Thursday announced a slew of new chips for next generation cell phones to better handle MP3 playback, streaming video and video telephony. Samples are expected to ship next year.
The San Diego-based wireless giant said its new MSM7000 family will be a dual-CPU architecture with one processor — one designed for multimode modems and time-sensitive functions, the second as a closely-coupled general purpose processor.
The MSM7000 will support current 3G wireless standards, including CDMA2000 1X/1xEV-DO and WCDMA (UMTS) modes, and are fully compatible with GPRS, GSM and IS-95 standards. New chipsets will also internally support CDMA2000 Revision D, High-Speed Downlink Packet Access (HSDPA), 802.11 and integrated GPS.
The company said its general-purpose side will handle more of the graphics as well as its Binary Runtime Environment for Wireless (BREW) application environment and third party operating systems.
Based on the ARM11 design, the MSM7000 family is expected to run at processing speeds ranging from 300 MHz to 1GHz, and a new generation of QUALCOMM’s high-speed, multi-MAC QDSP5000 Digital Signal Processor
Moving beyond the usual phone capabilities, QUALCOMM said the MSM7000 chipsets could even handle Mobile Display Digital Interface (MDDI) to drive a PowerPoint file on an external display or a video projector from the handset.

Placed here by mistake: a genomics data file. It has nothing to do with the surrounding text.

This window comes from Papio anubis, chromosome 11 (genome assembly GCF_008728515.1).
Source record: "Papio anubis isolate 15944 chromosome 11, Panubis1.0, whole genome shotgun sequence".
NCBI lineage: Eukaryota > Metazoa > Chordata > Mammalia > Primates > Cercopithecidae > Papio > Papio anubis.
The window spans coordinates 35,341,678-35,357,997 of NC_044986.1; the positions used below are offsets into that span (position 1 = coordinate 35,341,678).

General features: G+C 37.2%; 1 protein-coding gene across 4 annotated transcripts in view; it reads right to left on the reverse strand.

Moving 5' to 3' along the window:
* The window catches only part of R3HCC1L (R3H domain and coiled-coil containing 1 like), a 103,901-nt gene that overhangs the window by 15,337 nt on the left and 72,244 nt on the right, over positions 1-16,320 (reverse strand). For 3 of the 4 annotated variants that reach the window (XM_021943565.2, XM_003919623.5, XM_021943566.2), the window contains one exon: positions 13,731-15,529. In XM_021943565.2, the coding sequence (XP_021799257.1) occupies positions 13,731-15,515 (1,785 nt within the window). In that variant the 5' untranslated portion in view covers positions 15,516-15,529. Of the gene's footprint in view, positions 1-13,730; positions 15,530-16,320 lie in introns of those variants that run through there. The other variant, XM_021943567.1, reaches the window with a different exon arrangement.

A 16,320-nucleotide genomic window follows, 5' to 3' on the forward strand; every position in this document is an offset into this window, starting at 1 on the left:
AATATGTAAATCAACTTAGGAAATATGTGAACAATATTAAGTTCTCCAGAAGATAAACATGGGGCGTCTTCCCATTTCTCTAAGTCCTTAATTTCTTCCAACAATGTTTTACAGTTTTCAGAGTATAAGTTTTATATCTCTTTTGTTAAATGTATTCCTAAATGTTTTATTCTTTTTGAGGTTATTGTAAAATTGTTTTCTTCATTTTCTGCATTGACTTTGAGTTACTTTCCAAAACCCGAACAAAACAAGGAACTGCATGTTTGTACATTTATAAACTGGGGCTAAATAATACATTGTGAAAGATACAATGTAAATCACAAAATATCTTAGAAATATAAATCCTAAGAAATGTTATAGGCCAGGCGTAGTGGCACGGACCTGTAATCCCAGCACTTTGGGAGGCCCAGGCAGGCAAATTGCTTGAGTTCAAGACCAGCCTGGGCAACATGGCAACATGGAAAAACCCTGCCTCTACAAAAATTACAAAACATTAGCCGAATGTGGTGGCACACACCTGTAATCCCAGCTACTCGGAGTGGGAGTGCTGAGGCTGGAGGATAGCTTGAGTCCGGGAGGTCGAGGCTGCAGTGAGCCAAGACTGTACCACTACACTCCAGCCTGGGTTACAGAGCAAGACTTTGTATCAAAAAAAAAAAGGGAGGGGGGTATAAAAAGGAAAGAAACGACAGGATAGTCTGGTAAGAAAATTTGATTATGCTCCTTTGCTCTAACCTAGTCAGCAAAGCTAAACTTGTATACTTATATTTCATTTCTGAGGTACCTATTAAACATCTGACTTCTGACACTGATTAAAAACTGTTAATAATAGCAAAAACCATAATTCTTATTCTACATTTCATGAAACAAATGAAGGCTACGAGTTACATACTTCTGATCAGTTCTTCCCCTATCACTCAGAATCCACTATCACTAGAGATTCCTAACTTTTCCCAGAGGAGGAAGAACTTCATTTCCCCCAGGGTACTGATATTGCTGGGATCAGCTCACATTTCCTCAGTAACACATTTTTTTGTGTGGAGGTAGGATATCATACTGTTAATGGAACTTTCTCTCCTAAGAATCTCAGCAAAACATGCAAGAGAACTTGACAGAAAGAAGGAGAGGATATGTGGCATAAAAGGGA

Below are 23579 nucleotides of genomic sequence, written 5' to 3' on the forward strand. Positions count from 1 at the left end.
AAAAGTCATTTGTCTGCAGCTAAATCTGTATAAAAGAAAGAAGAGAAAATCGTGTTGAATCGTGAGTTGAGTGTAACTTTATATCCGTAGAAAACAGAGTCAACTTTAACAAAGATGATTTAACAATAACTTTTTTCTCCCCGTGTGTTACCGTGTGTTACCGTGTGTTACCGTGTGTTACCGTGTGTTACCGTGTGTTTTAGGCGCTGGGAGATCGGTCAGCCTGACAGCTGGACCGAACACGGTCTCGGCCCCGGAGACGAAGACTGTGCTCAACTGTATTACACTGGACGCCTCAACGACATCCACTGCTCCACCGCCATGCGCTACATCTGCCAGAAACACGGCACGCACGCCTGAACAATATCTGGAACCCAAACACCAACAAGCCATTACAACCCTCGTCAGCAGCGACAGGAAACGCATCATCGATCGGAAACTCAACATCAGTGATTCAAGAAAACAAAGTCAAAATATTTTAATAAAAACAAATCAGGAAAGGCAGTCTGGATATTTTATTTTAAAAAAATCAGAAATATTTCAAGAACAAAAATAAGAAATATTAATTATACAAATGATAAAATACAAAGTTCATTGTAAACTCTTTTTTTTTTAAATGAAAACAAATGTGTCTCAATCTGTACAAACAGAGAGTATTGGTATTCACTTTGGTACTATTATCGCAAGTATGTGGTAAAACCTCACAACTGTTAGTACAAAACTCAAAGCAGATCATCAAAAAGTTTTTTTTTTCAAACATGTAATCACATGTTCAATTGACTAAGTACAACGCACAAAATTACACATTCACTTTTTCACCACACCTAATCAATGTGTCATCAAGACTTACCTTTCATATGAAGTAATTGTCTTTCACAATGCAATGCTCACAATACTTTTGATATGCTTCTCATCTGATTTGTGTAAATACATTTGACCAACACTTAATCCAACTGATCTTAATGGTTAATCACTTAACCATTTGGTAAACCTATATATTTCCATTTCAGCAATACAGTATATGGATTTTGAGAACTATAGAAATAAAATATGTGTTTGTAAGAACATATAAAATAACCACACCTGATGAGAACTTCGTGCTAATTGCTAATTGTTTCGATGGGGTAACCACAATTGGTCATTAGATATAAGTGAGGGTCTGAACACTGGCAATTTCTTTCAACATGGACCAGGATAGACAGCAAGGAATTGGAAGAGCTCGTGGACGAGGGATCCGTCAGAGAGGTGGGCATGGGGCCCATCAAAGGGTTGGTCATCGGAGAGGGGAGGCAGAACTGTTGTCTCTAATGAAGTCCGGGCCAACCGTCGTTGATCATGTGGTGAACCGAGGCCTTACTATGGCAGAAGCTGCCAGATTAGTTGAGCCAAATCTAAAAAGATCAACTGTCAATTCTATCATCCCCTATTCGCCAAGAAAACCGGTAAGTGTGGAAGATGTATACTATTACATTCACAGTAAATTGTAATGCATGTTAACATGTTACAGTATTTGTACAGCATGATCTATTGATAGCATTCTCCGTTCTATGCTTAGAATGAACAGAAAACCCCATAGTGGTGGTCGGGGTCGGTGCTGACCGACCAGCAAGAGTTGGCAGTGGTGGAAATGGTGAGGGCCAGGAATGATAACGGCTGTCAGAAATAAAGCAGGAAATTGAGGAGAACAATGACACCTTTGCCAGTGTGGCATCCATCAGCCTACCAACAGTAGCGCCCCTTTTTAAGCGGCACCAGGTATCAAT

“The 7000 series addresses the growing consumer demand for higher- performance wireless devices delivering high-quality audio-visual and 2D/3D gaming, as well as the emerging wireless enterprise data market,” QUALCOMM CDMA Technologies president Sanjay Jha said in a statement. “This new family of complete solutions ensures reduced design and development times, stimulating a greater number of affordable, high-end devices to spur mass-market adoption of wireless data services.”
Building its existing MSM6000 family, QUALCOMM also announced three new chipsets due out next year. The upcoming products include the MSM6025 chipset, which is designed for data-enabled, entry-level CDMA2000 1X devices; the MSM6700 CDMA2000 1X Revision D chipset and system software; and the MSM6275, which will support HSDPA, a next-generation feature of the WCDMA (UMTS) standard.
Push to Talk
Seeing the popularity of rival technologies like Nextel’s Direct Connect walkie-talkie feature, QUALCOMM stepped it up a notch to release its own version.
The company said it has successfully demonstrated push-to-talk (PTT) initial call set-up over CDMA2000 infrastructure and handsets between dormant mobiles, with its QChat technology.
QChat uses voice over Internet protocol (VoIP)
QUALCOMM said it is continuing discussions with CDMA operators outside the United States regarding QChat and to date has signed memoranda of understanding (MOUs) with two unnamed operators. The company said it expects to announce commercial trials and demonstrations of QChat in the second half of this year.